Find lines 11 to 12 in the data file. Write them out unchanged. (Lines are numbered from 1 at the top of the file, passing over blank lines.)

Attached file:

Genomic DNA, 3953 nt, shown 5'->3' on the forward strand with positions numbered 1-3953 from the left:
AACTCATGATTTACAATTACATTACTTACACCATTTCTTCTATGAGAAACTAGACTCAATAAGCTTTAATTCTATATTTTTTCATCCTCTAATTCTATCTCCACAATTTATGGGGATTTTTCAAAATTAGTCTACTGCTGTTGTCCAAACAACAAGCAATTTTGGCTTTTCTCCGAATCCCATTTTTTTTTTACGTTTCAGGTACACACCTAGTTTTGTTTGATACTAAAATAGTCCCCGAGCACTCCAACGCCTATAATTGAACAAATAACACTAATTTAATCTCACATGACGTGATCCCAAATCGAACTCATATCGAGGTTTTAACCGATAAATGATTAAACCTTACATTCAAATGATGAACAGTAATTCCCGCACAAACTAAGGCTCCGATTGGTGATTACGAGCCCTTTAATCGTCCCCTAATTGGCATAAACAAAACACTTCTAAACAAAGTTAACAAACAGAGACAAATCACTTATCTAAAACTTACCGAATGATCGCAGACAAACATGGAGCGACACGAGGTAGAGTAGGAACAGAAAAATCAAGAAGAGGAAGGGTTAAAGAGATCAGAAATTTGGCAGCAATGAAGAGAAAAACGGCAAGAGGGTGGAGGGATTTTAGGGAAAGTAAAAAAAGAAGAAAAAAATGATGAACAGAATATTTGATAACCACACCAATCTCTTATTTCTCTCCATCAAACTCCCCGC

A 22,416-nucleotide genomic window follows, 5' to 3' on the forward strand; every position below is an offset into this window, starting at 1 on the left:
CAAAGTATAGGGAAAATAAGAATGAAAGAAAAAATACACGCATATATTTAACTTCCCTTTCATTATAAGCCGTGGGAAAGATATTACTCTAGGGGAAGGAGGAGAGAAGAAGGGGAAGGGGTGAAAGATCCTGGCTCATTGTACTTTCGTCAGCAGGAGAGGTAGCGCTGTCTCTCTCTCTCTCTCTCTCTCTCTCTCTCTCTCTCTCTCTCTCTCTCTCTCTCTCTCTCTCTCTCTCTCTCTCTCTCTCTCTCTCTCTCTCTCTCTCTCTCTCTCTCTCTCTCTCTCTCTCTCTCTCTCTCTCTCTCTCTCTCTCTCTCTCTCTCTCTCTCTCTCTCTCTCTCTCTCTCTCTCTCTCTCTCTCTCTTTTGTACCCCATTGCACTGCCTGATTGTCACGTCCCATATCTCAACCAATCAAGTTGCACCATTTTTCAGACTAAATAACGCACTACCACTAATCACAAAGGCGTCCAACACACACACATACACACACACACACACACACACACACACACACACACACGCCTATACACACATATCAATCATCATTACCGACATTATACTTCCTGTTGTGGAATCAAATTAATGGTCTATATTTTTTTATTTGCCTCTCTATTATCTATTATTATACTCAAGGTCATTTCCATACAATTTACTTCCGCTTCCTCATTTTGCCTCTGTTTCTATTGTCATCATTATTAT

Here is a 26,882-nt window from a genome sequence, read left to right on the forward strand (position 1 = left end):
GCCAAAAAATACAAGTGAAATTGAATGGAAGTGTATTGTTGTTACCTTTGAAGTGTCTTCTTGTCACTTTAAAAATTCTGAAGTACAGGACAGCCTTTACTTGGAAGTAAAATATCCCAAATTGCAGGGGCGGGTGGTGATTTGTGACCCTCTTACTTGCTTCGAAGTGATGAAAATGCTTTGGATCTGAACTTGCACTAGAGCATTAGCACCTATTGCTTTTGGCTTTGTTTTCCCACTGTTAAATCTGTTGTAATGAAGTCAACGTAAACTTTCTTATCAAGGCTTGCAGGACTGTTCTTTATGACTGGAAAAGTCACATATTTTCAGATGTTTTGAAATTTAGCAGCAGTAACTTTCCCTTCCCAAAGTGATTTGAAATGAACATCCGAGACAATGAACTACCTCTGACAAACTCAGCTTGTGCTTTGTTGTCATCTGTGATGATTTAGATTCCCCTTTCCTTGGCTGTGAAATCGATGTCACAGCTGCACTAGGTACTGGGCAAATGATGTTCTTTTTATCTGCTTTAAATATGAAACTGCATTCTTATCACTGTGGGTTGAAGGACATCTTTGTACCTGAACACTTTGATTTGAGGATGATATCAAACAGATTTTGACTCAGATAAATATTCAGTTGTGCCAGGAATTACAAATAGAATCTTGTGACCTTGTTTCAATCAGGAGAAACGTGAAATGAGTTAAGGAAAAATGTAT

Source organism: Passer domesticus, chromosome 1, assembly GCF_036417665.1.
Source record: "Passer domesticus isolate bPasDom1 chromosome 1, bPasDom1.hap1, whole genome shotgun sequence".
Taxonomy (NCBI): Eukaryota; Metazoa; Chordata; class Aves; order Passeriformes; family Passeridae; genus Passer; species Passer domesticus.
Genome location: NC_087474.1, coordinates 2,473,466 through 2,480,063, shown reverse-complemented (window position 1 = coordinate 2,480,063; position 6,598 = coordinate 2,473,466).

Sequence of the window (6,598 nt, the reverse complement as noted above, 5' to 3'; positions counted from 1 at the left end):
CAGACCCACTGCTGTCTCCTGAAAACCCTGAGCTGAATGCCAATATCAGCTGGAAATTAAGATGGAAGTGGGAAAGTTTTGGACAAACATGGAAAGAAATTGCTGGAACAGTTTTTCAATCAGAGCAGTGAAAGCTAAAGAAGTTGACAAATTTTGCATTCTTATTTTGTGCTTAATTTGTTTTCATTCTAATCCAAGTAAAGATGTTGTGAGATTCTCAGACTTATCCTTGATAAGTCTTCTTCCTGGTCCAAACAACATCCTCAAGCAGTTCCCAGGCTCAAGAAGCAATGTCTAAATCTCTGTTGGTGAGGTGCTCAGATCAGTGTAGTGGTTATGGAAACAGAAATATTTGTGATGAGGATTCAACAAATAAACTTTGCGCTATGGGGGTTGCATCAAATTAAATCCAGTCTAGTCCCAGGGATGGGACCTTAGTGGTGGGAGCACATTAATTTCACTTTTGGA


Sequence of the window (6,598 nt, the reverse complement as noted above, 5' to 3'; positions counted from 1 at the left end):
CAGACCCACTGCTGTCTCCTGAAAACCCTGAGCTGAATGCCAATATCAGCTGGAAATTAAGATGGAAGTGGGAAAGTTTTGGACAAACATGGAAAGAAATTGCTGGAACAGTTTTTCAATCAGAGCAGTGAAAGCTAAAGAAGTTGACAAATTTTGCATTCTTATTTTGTGCTTAATTTGTTTTCATTCTAATCCAAGTAAAGATGTTGTGAGATTCTCAGACTTATCCTTGATAAGTCTTCTTCCTGGTCCAAACAACATCCTCAAGCAGTTCCCAGGCTCAAGAAGCAATGTCTAAATCTCTGTTGGTGAGGTGCTCAGATCAGTGTAGTGGTTATGGAAACAGAAATATTTGTGATGAGGATTCAACAAATAAACTTTGCGCTATGGGGGTTGCATCAAATTAAATCCAGTCTAGTCCCAGGGATGGGACCTTAGTGGTGGGAGCACATTAATTTCACTTTTGGA